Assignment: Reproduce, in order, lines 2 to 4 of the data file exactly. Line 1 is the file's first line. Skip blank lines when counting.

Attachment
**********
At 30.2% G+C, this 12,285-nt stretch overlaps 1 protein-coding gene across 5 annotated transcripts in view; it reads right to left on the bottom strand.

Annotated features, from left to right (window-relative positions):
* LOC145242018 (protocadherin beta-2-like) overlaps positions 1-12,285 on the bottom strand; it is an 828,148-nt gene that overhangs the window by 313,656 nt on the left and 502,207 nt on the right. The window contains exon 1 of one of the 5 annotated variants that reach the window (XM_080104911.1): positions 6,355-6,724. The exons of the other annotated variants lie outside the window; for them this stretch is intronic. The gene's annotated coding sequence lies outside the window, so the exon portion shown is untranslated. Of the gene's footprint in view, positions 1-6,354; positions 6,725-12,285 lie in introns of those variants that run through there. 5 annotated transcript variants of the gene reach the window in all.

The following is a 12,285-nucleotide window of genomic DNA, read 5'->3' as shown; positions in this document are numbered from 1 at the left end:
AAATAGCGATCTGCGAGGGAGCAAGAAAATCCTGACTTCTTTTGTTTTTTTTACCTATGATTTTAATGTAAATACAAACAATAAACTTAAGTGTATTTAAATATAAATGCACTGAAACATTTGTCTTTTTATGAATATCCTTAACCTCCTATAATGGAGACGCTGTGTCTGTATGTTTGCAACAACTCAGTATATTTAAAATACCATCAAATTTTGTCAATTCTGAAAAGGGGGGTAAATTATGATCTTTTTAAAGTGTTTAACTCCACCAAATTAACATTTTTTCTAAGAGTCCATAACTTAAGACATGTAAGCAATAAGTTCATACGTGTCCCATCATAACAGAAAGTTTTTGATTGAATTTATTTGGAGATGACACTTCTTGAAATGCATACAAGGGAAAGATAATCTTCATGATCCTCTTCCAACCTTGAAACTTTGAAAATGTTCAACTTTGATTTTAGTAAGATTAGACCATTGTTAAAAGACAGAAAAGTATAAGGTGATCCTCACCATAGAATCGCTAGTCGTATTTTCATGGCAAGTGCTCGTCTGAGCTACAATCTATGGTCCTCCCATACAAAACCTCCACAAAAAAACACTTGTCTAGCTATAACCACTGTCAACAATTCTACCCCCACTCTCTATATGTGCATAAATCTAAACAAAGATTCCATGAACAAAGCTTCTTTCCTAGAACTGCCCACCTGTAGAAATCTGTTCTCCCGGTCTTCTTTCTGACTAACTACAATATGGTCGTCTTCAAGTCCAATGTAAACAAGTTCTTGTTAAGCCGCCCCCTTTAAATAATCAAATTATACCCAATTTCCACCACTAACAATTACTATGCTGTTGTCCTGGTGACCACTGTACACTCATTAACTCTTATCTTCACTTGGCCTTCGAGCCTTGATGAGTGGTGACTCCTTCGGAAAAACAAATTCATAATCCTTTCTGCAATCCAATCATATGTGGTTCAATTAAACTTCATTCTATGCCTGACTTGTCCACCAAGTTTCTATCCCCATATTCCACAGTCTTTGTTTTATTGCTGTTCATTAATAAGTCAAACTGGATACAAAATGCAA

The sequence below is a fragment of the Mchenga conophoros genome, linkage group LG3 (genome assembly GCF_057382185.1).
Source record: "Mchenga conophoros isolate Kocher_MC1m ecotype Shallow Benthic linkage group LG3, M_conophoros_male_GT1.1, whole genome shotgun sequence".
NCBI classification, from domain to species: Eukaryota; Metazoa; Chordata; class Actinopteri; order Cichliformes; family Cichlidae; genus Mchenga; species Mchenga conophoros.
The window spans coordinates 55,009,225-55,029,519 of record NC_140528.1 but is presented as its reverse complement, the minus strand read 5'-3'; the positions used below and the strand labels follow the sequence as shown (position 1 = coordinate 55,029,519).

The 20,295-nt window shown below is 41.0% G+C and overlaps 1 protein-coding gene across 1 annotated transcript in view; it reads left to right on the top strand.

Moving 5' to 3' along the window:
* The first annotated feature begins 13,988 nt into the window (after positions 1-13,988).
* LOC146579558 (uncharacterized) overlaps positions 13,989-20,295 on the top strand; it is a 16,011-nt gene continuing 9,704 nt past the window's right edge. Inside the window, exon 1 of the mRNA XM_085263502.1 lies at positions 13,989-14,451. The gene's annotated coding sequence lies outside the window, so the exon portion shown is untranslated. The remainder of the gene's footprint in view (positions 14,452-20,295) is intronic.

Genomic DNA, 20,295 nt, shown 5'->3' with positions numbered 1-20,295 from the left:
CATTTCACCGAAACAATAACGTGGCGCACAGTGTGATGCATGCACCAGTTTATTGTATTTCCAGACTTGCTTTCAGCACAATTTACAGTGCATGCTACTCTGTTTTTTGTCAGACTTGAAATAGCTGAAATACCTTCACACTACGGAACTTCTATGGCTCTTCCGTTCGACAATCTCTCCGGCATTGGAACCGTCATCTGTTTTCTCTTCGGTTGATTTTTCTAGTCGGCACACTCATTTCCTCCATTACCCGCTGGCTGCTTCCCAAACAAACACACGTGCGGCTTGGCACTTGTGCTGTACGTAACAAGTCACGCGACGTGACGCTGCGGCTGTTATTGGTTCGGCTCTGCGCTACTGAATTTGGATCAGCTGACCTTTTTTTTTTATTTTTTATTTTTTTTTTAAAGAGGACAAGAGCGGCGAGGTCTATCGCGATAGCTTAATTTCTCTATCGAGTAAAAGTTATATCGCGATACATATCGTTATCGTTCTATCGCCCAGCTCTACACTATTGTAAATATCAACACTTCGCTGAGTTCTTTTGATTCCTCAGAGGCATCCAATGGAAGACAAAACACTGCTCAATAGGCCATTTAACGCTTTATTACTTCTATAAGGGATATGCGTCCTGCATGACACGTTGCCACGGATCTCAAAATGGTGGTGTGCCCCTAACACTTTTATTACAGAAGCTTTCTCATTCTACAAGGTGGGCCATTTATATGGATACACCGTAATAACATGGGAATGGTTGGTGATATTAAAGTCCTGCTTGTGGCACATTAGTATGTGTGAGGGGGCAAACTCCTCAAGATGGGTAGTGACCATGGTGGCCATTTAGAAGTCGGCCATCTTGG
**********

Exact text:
Annotated features, from left to right (window-relative positions):
* LOC145242018 (protocadherin beta-2-like) overlaps positions 1-12,285 on the bottom strand; it is an 828,148-nt gene that overhangs the window by 313,656 nt on the left and 502,207 nt on the right. The window contains exon 1 of one of the 5 annotated variants that reach the window (XM_080104911.1): positions 6,355-6,724. The exons of the other annotated variants lie outside the window; for them this stretch is intronic. The gene's annotated coding sequence lies outside the window, so the exon portion shown is untranslated. Of the gene's footprint in view, positions 1-6,354; positions 6,725-12,285 lie in introns of those variants that run through there. 5 annotated transcript variants of the gene reach the window in all.

The following is a 12,285-nucleotide window of genomic DNA, read 5'->3' as shown; positions in this document are numbered from 1 at the left end: